A few weeks ago I decided it would be fun to start tweeting about the wacky things you do when you’re an OT. I searched Twitter for #youmightbeanOTif and discovered that no one had ever tweeted with that hashtag before. I was so surprised because, in case you didn’t know, we OTs are a unique bunch! So I started tweeting some funny things I’d been doing because of my unique OT-ness. The American Occupational Therapy Association got wind of it on Twitter and, a few days later, launched a national meme campaign with the theme of #youmightbeanOTif. See their meme photos here on OT Connections (the 2nd photo displays one of my tweets!), plus the ever-growing stream of #youmightbeanOTif tweets here. Too funny! (This post contains affiliate links, see my full disclosure here.)
One of the funny things I do as an OT is save all sorts of containers to use for fine motor activities at some point in the future. So when my mother-in-law (a former Special Education teacher) recently handed me an empty Cascade detergent bottle and said, “Do you want to take this home?” I of course jumped on the opportunity! Then later I tweeted #youmightbeanOTif you see containers like this & instantly think of at least 5 ways to use in therapy and included this photo:
Here is one of those ways: wash it out, hot glue on googly eyes, and make two dots for a nose to turn it into a crocodile! I also hot glued the back part so it would stay secured to the container.
My toddler (currently 20 months) has been having fun figuring out how to use mini tongs to feed the crocodile ping pong balls. Everything is better with googly eyes, right?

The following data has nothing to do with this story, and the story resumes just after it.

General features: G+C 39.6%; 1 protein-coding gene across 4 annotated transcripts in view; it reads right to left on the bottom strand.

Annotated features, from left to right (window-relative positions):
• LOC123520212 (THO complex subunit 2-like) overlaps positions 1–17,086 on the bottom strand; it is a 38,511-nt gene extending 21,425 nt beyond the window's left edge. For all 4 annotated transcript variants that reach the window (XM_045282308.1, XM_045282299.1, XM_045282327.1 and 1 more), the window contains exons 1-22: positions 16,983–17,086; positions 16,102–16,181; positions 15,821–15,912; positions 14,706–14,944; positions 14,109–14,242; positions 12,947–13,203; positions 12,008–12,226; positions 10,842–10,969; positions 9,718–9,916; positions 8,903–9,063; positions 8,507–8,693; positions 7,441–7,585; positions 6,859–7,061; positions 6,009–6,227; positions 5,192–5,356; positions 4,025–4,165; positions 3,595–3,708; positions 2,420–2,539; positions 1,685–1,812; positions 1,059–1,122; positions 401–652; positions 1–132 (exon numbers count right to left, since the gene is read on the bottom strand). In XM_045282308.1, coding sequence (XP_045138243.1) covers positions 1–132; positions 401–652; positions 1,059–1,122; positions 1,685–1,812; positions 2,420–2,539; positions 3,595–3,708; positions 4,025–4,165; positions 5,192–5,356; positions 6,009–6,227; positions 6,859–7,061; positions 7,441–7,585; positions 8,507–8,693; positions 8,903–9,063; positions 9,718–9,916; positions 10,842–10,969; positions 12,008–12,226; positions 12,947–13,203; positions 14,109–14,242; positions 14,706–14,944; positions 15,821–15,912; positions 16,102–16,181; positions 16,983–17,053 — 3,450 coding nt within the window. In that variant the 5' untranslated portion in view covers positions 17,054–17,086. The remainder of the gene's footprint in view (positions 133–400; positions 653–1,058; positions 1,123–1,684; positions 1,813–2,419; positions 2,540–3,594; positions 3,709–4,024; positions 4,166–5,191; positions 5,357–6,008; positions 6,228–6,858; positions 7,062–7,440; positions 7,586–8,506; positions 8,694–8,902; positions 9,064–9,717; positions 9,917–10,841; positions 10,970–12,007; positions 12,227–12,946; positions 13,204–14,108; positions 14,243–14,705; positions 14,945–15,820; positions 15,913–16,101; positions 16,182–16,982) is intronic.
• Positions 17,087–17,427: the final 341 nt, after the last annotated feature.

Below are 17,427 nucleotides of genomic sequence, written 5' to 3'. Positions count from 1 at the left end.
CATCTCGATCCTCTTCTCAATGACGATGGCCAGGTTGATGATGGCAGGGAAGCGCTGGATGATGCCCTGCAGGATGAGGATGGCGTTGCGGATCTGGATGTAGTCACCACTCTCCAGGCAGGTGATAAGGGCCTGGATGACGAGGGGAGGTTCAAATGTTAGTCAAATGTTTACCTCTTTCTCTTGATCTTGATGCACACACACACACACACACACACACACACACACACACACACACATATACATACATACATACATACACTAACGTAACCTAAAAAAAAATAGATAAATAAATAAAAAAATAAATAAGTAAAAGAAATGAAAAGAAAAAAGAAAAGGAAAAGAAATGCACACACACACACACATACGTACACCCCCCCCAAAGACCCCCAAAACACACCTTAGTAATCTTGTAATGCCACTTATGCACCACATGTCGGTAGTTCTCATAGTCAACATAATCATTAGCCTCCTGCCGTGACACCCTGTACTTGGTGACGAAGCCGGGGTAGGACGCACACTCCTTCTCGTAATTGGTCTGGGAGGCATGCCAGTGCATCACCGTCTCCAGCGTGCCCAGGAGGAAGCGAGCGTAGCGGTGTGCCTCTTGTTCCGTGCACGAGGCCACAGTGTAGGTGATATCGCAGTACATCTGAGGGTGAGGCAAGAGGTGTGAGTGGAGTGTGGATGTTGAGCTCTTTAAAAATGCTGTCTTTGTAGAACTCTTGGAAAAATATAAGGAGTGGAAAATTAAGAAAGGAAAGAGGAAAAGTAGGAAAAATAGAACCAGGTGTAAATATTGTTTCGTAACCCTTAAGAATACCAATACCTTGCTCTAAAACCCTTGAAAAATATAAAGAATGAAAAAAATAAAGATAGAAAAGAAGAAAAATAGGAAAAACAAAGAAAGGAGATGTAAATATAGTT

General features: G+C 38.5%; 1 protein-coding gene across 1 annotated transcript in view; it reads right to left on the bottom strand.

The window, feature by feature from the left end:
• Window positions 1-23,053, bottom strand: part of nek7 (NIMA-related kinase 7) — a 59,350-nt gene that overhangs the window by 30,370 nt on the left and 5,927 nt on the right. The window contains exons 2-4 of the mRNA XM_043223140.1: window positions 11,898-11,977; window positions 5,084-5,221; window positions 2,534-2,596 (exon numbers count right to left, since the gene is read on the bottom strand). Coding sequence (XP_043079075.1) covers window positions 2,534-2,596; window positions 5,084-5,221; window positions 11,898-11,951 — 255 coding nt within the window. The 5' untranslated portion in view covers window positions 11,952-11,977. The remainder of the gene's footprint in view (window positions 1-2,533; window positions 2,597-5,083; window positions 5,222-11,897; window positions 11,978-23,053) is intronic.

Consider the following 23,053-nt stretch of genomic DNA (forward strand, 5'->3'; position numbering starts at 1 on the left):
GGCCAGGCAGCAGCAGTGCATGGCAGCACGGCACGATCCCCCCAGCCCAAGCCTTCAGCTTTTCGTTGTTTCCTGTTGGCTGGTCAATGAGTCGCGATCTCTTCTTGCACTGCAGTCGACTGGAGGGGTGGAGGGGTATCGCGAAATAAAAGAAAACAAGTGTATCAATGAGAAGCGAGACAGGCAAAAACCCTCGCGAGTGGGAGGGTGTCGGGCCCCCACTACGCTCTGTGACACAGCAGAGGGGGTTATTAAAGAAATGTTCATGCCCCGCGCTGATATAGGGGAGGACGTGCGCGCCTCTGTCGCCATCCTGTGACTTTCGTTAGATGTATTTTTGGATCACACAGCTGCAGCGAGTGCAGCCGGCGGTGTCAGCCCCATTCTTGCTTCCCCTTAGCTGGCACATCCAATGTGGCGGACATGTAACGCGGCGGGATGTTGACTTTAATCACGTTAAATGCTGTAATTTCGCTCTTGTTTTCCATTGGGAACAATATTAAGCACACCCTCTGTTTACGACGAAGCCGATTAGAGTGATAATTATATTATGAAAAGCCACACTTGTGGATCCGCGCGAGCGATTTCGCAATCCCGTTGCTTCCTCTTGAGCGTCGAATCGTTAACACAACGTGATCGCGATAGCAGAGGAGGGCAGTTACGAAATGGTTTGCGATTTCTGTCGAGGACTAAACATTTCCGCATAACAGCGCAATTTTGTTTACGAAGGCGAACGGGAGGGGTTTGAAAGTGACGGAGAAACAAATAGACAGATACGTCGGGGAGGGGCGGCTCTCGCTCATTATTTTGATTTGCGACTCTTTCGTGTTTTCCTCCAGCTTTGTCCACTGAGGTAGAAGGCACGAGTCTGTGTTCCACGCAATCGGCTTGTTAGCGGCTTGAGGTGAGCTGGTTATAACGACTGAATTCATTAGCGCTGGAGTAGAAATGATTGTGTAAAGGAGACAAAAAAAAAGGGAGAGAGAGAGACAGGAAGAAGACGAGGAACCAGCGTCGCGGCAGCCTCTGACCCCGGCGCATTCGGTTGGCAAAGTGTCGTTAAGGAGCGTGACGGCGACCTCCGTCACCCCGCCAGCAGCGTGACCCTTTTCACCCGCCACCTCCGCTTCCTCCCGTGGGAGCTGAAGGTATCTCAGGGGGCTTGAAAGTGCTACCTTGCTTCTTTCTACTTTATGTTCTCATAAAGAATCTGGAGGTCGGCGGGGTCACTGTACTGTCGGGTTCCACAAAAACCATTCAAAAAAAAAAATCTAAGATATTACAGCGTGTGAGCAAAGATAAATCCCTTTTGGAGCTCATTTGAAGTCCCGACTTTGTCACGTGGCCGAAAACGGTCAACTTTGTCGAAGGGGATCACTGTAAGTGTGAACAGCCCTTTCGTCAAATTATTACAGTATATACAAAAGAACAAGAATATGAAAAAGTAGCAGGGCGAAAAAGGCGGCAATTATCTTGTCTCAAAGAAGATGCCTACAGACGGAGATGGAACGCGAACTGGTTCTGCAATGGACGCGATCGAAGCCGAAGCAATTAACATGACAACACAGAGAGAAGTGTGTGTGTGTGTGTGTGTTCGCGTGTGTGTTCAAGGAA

This is a fun and simple way for toddlers to practice fine motor skills such as hand strength, motor planning (problem solving new motor tasks), hand-eye coordination, bilateral (two-hand) coordination, and grading/adjusting force…oh, and, of course, they get to make silly chomping noises!
Watch this 30-second video of Mr. Crocodile in action:
I found these tongs at Bed Bath & Beyond for $2, but I’ve also seen them at Big Lots and Wal-Mart for basically the same price.
To make this activity easier: Get rid of the tongs and just use hands to drop balls and other items of various sizes into Mr. Crocodile’s mouth. Or stuff a scarf in his belly and let your little one use their emerging bilateral skills to pull the scarf out of his mouth (much like this scarf in a baby wipes container activity).
To make this activity harder: Use kiddie chopsticks, preschool tongs, or kid-sized tweezers to feed Mr. Crocodile smaller or more challenging items such as cotton balls, craft pom poms (which can often be found at the dollar store or a craft store), kids’ beads, mini animals, or even hand-rolled balls of play dough. Just be aware of choking hazards.
How else would you use Mr. Crocodile to work on fine motor skills? Please share your idea in the comments below!